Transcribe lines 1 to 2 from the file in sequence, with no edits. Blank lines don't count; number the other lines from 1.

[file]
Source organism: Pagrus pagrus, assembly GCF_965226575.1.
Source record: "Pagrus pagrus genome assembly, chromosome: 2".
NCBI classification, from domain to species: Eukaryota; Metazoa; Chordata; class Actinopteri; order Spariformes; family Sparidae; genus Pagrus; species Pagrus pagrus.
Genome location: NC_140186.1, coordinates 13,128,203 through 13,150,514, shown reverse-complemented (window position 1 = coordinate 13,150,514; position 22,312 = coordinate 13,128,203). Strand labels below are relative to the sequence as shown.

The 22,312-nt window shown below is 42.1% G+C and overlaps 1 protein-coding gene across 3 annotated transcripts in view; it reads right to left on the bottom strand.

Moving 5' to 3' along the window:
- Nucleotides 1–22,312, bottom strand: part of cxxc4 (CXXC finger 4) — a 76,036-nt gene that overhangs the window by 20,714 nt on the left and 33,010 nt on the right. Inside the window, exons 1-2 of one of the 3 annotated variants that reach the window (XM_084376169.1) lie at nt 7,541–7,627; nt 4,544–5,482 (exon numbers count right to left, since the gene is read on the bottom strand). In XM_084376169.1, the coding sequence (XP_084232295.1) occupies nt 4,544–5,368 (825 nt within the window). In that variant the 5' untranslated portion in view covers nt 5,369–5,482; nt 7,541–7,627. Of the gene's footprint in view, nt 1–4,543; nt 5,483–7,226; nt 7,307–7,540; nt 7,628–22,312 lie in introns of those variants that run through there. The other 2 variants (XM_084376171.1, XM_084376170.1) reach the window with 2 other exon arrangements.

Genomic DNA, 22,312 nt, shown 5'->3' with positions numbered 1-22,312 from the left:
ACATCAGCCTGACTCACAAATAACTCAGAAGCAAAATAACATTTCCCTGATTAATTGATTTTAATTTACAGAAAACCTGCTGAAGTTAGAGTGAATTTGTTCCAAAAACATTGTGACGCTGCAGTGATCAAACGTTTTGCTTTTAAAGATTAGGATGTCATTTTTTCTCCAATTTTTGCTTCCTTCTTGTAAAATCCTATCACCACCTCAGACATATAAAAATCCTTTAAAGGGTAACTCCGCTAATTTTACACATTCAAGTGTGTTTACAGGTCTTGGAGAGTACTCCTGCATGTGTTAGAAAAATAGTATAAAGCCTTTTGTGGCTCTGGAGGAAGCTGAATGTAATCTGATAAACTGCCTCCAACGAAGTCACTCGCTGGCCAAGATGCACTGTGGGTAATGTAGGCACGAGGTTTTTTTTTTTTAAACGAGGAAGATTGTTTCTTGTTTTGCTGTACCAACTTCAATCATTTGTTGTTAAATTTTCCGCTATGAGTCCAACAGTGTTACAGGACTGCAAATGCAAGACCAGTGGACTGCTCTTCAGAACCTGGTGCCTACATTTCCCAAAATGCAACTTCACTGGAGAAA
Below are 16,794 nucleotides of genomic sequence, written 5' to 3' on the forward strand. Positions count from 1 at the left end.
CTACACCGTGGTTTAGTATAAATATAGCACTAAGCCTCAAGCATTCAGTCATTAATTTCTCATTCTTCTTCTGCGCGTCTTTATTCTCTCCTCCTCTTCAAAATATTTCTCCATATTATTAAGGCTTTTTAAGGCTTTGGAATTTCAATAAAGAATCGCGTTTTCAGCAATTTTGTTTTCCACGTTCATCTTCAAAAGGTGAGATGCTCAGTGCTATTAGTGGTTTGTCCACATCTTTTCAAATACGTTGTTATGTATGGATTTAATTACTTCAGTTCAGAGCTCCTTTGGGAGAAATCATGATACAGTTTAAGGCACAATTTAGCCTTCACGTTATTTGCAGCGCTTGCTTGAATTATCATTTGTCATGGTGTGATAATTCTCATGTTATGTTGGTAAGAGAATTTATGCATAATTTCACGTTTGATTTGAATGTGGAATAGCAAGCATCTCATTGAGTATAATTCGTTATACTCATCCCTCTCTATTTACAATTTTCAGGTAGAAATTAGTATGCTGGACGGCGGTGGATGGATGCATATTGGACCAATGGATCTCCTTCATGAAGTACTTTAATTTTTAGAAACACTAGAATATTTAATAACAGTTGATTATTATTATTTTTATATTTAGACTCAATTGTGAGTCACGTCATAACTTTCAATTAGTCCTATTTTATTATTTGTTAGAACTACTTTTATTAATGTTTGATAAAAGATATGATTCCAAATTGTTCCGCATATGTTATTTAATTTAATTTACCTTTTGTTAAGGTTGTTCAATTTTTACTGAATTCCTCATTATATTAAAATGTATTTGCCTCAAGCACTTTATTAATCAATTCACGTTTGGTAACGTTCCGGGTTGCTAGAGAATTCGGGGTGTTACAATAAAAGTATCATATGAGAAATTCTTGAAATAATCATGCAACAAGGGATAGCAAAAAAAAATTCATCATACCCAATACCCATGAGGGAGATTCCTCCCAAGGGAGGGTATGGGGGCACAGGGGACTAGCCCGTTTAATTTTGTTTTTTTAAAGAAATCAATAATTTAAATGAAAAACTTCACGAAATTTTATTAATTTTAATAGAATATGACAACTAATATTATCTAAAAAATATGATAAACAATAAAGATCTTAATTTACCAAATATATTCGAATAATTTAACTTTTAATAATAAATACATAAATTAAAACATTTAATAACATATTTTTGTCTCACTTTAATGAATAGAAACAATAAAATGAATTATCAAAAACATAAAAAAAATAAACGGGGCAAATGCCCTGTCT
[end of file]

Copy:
Source organism: Pagrus pagrus, assembly GCF_965226575.1.
Source record: "Pagrus pagrus genome assembly, chromosome: 2".